Row Blows up over Migrant Numbers

Council say new figures underestimate inflow to local area

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Hammersmith and Fulham Council say that official population statistics underestimate the true number of migrants coming into the borough.

The council is concerned that it may miss out on future funding due to inaccurate statistics, which could affect schools, social services and other services.

The council has joined forces with Westminster, Kensington and Chelsea and Slough to demand action from the Treasury Minister John Healey. The coalition of councils has written a letter to the minister urging him not to use new figures from the Office for National Statistics, which suggest London's migrant population is 60,000 less than previously thought.

The councils have called for improvements to official statistics and have even offered to produce more accurate local figures. Councillor Stephen Greenhalgh, Leader of Hammersmith and Fulham Council, said: "I didn't think it was possible but this new method for counting migration is actually worse than the old one - which was also a disaster.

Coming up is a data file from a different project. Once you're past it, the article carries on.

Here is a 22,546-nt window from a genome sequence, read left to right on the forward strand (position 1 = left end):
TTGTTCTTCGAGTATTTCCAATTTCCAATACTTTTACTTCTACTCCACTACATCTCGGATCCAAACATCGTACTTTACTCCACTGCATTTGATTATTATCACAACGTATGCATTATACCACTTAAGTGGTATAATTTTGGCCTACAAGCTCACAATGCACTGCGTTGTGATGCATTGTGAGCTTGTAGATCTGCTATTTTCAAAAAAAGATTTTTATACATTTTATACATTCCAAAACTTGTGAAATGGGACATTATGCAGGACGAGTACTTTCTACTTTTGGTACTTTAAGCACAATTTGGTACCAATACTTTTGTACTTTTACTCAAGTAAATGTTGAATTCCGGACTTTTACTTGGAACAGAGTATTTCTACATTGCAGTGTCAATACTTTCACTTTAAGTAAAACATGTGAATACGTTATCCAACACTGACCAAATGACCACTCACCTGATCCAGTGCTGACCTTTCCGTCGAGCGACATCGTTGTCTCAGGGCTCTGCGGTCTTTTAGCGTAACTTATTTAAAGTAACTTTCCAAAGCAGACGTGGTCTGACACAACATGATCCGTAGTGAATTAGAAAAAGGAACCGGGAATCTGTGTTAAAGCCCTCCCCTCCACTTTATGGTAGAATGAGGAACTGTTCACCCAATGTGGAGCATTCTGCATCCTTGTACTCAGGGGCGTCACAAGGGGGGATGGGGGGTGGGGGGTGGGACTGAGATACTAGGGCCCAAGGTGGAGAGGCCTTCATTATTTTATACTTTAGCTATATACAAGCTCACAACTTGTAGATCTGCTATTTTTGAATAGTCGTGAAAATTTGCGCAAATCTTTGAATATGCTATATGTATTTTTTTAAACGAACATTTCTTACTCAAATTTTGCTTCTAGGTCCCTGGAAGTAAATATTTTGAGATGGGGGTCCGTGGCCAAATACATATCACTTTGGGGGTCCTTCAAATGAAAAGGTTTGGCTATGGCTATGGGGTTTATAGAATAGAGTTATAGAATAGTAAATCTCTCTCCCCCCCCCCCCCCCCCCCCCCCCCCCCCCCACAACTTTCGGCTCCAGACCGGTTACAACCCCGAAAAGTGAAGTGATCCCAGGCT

"The government's new figures suggest that we have fewer migrants than three years ago, which is frankly inconceivable. The new methodology grossly underestimates the numbers of migrant workers in Hammersmith and Fulham and still does not account for those spending less than a year in the country.
"In Hammersmith and Fulham we know National Insurance registrations among A8 accession state nationals - Poland and other Eastern European countries - are up by more than 550 per cent and that's before other migrants are counted."

Sir Simon Milton, Leader of Westminster City Council said the council had anecdotal evidence to suggest over 2,000 migrants are coming though Victoria Coach station on a weekly basis.

He added that this statistic tallied with the Department for Work and Pensions' national insurance figures, as well as those from Home Office's Worker Registration Scheme. The numbers of migrants living in Hammersmith and Fulham has soared since the UK's borders were opened to Eastern European countries in 2004. However, the Office for National Statistics (ONS) said its figures - first published last month - were "a real and valuable improvement".

It said migration had added 336,000 to the population of London between 2002 and 2005, and that even though this figure was 60,000 down on previous estimates, "the trend over time remains upwards".

May 15, 2007